Published on Academy of American Poets (https://poets.org)


That Been to Me My Lives Light and Saviour

Purse be full again, or else must I die. This is the wish 
the trees in hell’s seventh circle lacked, bark ripped by monstrous dogs,
bleeding from each wound. We see them languid there,
the lightened purse a demon drug. Less, less.

At the canal, the dog loops trees in a figure eight — 
a cacophony of insects under sun. A man against a tree nods off.

Let there be no sandwich for the empty purse.
Let there be no raiment for someone skint.
Let blood run out, let the currency remove.
Let that which troubles trouble not.

My father in the driveway. Legs splayed behind him. Pail beside him.
Sorting handfuls of gravel by shade and size. One way to calm
a pecker, compensate for stash. Dad! I lied.

The man shifts by the tree and now grace is upon him.
The slant of sun picks up the coins dropped by travelers and — lo! — 
grace enables him to see. The demon dog fresh off an eight barks, too,
standing, struck by the man, by the coins, barks at their glare;
the man reaches in scrim at the glint in the light and thinks Another
malt. The flesh is willing, the spirit spent,
                                                   the cloud passes over — 
relief is not what you think, not the light. Regard the barking
dog now tugging at the dead man’s leg becoming bark.

You be my life, you be my heart’s guide,
you be the provision providing more,
you be the blood — stanch the sore! — 
you be failing 
                          proportion (mete) . . .  

Steward of gravel squints up at the girl who is me.
What? defensively. Out of the east woods, a foaming raccoon spills.
Palmolive executive? Palmolive customer? Palm’s stony olives
                              on the embankment of limestone or soapstone or
shale. Leg of the man clamped in the dog’s mouth. Mouth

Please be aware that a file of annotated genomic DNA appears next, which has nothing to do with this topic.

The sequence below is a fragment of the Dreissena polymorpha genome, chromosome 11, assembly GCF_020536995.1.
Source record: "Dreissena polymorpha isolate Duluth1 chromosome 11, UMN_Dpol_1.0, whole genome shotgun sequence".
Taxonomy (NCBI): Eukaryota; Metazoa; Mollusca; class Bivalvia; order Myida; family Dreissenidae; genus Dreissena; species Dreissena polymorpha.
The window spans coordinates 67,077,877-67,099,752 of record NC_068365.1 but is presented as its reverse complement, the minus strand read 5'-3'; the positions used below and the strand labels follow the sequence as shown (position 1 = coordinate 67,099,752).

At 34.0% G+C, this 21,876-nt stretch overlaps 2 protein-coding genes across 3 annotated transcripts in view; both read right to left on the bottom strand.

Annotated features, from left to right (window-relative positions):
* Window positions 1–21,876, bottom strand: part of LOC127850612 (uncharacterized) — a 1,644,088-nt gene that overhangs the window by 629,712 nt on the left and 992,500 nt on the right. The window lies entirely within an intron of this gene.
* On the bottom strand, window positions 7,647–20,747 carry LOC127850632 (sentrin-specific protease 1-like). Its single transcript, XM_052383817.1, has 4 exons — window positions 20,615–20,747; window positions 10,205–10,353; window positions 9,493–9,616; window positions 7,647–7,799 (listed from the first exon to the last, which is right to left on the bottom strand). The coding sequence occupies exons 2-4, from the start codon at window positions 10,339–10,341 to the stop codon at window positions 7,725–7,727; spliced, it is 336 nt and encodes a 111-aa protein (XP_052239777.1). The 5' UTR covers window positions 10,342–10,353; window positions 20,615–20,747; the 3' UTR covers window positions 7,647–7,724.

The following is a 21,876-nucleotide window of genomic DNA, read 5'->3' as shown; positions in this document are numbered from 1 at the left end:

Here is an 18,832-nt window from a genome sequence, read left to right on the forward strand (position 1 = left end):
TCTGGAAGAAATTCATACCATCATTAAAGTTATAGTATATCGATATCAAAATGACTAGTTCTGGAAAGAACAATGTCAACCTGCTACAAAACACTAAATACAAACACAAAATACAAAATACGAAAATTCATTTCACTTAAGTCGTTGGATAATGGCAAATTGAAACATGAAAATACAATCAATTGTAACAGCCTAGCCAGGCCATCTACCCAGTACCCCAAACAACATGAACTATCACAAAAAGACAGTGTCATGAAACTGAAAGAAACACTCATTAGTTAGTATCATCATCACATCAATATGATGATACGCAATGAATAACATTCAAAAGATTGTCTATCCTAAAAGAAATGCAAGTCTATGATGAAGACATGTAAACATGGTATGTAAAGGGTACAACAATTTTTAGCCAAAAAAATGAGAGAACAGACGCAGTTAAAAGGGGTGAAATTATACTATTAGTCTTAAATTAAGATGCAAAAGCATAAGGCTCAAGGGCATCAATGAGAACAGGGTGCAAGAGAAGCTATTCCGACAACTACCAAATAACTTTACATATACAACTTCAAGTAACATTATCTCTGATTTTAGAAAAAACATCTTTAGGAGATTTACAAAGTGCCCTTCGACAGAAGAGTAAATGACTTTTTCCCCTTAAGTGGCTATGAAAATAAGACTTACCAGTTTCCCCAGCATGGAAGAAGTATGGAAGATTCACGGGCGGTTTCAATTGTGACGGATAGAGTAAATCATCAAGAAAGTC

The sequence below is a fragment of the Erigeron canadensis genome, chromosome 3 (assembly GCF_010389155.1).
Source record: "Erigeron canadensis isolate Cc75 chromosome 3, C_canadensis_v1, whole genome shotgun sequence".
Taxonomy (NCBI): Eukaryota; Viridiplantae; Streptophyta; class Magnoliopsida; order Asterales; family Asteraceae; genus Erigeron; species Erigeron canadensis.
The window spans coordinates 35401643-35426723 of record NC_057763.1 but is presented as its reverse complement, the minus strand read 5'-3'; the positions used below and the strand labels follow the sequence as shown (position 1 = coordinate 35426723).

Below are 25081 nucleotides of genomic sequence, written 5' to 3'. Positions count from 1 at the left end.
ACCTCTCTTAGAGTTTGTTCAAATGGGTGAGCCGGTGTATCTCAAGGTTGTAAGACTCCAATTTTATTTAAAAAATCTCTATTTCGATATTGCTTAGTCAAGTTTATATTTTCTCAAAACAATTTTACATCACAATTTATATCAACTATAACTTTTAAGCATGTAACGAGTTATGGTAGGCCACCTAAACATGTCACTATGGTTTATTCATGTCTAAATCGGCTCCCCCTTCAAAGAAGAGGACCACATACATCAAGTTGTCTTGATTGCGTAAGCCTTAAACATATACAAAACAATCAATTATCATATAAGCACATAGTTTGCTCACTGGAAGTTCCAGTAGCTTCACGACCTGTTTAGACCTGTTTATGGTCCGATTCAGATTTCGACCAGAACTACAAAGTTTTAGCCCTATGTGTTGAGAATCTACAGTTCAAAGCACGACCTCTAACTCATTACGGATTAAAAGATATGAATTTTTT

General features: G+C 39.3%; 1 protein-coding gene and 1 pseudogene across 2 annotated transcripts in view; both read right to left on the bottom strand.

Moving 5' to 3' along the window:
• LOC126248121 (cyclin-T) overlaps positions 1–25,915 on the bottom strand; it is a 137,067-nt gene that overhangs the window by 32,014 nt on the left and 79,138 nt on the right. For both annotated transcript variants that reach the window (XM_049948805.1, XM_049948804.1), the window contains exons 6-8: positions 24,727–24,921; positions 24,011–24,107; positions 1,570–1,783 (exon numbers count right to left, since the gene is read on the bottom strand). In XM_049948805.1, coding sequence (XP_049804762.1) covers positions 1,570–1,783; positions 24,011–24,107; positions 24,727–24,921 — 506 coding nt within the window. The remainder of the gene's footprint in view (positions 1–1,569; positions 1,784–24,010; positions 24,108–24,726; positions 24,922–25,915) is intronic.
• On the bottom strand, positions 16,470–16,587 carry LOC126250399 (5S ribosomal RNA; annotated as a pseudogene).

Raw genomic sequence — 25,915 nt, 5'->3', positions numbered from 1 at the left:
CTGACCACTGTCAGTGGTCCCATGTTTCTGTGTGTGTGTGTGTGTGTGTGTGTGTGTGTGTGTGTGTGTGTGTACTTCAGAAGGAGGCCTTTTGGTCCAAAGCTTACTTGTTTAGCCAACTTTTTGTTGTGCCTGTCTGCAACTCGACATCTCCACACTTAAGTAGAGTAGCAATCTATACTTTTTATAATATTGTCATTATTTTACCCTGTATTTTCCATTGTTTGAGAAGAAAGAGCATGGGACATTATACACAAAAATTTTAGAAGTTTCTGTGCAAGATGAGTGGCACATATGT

of the man open and unmoved. Voice of the man:

Three dolls sat within a wood, and stared, and wet when it rained
into their kewpie mouths. They were mine to remonstrate to the
trees at large, the catalpas and the fir, the sugar maples in the
glade turning gold. To each is given, one doll began, so I had
to turn her off. Consider how it was for me — 

Flash of the arrow and the foam falls down. Three balletists 
ignoring pliés bound onto the long lawn and its canalward
slope. I am underwater and they haze in the light, 
                                                                      mouth
but do not sound. In the arrow’s blink they start.

Decimal as piercing of the line — 
Table as imposition of the grid — 
Sum as heuristic apoplex — 
Columns in honeysuckle cents — or not.

Just this transpired. Against a tree I swooned and fell, and
water seeped into my shoe, and a dream began to grow in me.
Or despair, and so I chose the dream. And while I slept,
I was being fed, and clothed, addressed — as though awake
with every faculty, and so it went. Then: blaze, blare of sun
after years uncounted, and synesthesia of it and sound,
the junco’s chirp and then the jay’s torn caw, arc
of trucks on the distant interstate, your what the fuck
and then her call. Beside me, pinned to a green leaf,
in plastic and neat hand, a full account. I had indeed still
lived, and been woke for more. So, weeping then, I rose.

Credit


Reprinted from Ledger, published by the University of Iowa Press.

Author


Susan Wheeler

Author Susan Wheeler has published several collections of poetry and a novel

Date Published: 2005-01-01

Source URL: https://poets.org/poem/been-me-my-lives-light-and-saviour